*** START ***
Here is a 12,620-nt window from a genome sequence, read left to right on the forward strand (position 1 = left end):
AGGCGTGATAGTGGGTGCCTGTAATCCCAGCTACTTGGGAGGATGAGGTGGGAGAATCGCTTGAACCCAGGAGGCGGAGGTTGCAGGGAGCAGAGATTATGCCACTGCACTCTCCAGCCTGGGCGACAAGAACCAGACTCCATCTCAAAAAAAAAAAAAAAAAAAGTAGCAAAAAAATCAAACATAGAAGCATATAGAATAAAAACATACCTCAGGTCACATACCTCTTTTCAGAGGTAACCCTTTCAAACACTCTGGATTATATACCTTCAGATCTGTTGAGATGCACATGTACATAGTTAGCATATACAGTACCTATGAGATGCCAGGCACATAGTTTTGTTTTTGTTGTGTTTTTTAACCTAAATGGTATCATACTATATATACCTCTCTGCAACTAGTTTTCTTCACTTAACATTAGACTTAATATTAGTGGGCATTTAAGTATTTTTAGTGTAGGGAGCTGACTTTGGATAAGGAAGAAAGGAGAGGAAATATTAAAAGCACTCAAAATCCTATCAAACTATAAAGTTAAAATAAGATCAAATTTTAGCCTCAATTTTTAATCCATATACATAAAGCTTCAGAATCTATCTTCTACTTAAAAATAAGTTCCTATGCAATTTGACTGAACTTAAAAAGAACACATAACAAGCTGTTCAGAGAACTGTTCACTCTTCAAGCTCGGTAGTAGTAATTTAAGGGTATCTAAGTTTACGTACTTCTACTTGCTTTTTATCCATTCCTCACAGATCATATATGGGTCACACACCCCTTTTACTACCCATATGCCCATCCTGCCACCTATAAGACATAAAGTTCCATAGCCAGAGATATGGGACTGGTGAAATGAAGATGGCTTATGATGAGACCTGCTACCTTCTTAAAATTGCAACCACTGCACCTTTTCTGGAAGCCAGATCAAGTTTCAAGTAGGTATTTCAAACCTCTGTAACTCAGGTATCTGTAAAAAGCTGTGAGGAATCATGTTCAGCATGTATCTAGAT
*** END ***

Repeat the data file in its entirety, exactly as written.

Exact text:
Here is a 12,620-nt window from a genome sequence, read left to right on the forward strand (position 1 = left end):
AGGCGTGATAGTGGGTGCCTGTAATCCCAGCTACTTGGGAGGATGAGGTGGGAGAATCGCTTGAACCCAGGAGGCGGAGGTTGCAGGGAGCAGAGATTATGCCACTGCACTCTCCAGCCTGGGCGACAAGAACCAGACTCCATCTCAAAAAAAAAAAAAAAAAAAGTAGCAAAAAAATCAAACATAGAAGCATATAGAATAAAAACATACCTCAGGTCACATACCTCTTTTCAGAGGTAACCCTTTCAAACACTCTGGATTATATACCTTCAGATCTGTTGAGATGCACATGTACATAGTTAGCATATACAGTACCTATGAGATGCCAGGCACATAGTTTTGTTTTTGTTGTGTTTTTTAACCTAAATGGTATCATACTATATATACCTCTCTGCAACTAGTTTTCTTCACTTAACATTAGACTTAATATTAGTGGGCATTTAAGTATTTTTAGTGTAGGGAGCTGACTTTGGATAAGGAAGAAAGGAGAGGAAATATTAAAAGCACTCAAAATCCTATCAAACTATAAAGTTAAAATAAGATCAAATTTTAGCCTCAATTTTTAATCCATATACATAAAGCTTCAGAATCTATCTTCTACTTAAAAATAAGTTCCTATGCAATTTGACTGAACTTAAAAAGAACACATAACAAGCTGTTCAGAGAACTGTTCACTCTTCAAGCTCGGTAGTAGTAATTTAAGGGTATCTAAGTTTACGTACTTCTACTTGCTTTTTATCCATTCCTCACAGATCATATATGGGTCACACACCCCTTTTACTACCCATATGCCCATCCTGCCACCTATAAGACATAAAGTTCCATAGCCAGAGATATGGGACTGGTGAAATGAAGATGGCTTATGATGAGACCTGCTACCTTCTTAAAATTGCAACCACTGCACCTTTTCTGGAAGCCAGATCAAGTTTCAAGTAGGTATTTCAAACCTCTGTAACTCAGGTATCTGTAAAAAGCTGTGAGGAATCATGTTCAGCATGTATCTAGAT